AOMORI--Help is at hand for foreign visitors who wind up in out-of-the-way Aomori Prefecture in early August and wonder what all the fuss is about.
This is when the annual Aomori Nebuta Festival takes place, an event that features towering and gorgeously decorated floats called Nebuta. The weeklong festival is guaranteed to attract massive crowds.
As one of the most important carnivals in the Tohoku region, the festival is designated by the central government as an Important Intangible Folk Cultural Property.
The Nebuta Museum Wa-Rasse here is devoted to all things related to the Nebuta experience, and as such is a big draw for foreign visitors.
Fearing that some non-Japanese visitors may have no prior knowledge of what the festival is all about, the museum introduced a smartphone-based multilingual package that explains its history and related information, along with images.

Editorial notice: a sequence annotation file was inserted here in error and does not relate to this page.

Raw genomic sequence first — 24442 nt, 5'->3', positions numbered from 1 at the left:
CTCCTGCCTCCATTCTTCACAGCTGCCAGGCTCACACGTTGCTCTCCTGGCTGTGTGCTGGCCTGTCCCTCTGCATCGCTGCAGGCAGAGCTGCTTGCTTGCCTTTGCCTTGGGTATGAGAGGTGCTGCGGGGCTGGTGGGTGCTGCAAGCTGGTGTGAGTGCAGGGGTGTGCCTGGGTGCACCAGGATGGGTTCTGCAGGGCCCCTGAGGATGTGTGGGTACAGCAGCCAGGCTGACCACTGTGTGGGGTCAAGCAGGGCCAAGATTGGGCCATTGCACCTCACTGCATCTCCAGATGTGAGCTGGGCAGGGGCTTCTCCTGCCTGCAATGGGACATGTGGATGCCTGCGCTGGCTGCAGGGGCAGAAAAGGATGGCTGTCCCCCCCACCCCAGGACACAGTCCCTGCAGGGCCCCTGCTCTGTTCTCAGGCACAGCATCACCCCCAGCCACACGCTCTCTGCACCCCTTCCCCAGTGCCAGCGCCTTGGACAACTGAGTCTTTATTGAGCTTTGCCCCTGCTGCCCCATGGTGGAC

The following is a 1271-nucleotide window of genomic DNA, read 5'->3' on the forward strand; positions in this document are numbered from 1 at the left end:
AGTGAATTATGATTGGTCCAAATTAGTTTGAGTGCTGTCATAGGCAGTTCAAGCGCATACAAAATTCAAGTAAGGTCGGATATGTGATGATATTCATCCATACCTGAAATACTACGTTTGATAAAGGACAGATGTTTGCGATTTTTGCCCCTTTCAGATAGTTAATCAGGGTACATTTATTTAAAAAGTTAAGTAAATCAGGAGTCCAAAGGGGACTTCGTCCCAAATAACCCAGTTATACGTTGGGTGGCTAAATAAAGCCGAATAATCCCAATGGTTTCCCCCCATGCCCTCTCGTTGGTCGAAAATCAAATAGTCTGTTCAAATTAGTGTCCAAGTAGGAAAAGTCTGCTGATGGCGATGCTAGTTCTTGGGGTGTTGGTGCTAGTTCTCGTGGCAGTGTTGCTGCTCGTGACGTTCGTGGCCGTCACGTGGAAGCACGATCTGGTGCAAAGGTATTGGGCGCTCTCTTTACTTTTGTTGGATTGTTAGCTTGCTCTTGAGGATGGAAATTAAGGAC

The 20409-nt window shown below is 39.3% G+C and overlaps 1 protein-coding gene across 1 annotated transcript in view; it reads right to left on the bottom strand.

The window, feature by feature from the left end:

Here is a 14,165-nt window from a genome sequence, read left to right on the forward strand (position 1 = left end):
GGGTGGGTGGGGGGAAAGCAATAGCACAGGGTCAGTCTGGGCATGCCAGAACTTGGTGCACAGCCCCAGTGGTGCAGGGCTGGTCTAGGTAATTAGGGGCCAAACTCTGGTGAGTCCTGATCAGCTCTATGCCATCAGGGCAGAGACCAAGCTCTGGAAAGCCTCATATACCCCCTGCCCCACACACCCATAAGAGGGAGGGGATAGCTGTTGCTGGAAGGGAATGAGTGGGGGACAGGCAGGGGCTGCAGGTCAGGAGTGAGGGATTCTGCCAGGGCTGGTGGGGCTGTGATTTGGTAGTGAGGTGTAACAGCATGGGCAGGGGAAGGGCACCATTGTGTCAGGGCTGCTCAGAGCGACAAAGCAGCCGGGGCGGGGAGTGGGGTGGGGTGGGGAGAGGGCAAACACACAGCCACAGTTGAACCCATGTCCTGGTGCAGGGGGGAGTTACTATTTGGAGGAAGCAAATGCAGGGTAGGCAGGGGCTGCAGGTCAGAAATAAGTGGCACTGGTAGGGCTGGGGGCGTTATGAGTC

The initial response has been positive, museum officials said, adding that they intend to improve the service based on user feedback.
The museum used to provide written explanations in several languages.
Now, visitors can get their smartphones and tablets to read a QR code displayed on a menu board screen to view images and festival information in English, Chinese (both simplified and traditional), Korean, Thai and Japanese.
As of March, six sections of the museum were providing information on their particular fields of expertise, such as the shape and size of the various floats as well as profiles of the craftsmen who built them.
Museum officials said many tourists, Asians as well as Westerners, use the service.
While most tourist facilities across Japan have introduced audio guides with earphones, Wa-Rasse opted for the smartphone display system partly because it allows visitors to hear the sound of "taiko" drums that reverberates inside the museum, according to Asako Kosaka, manager of the project promotion division.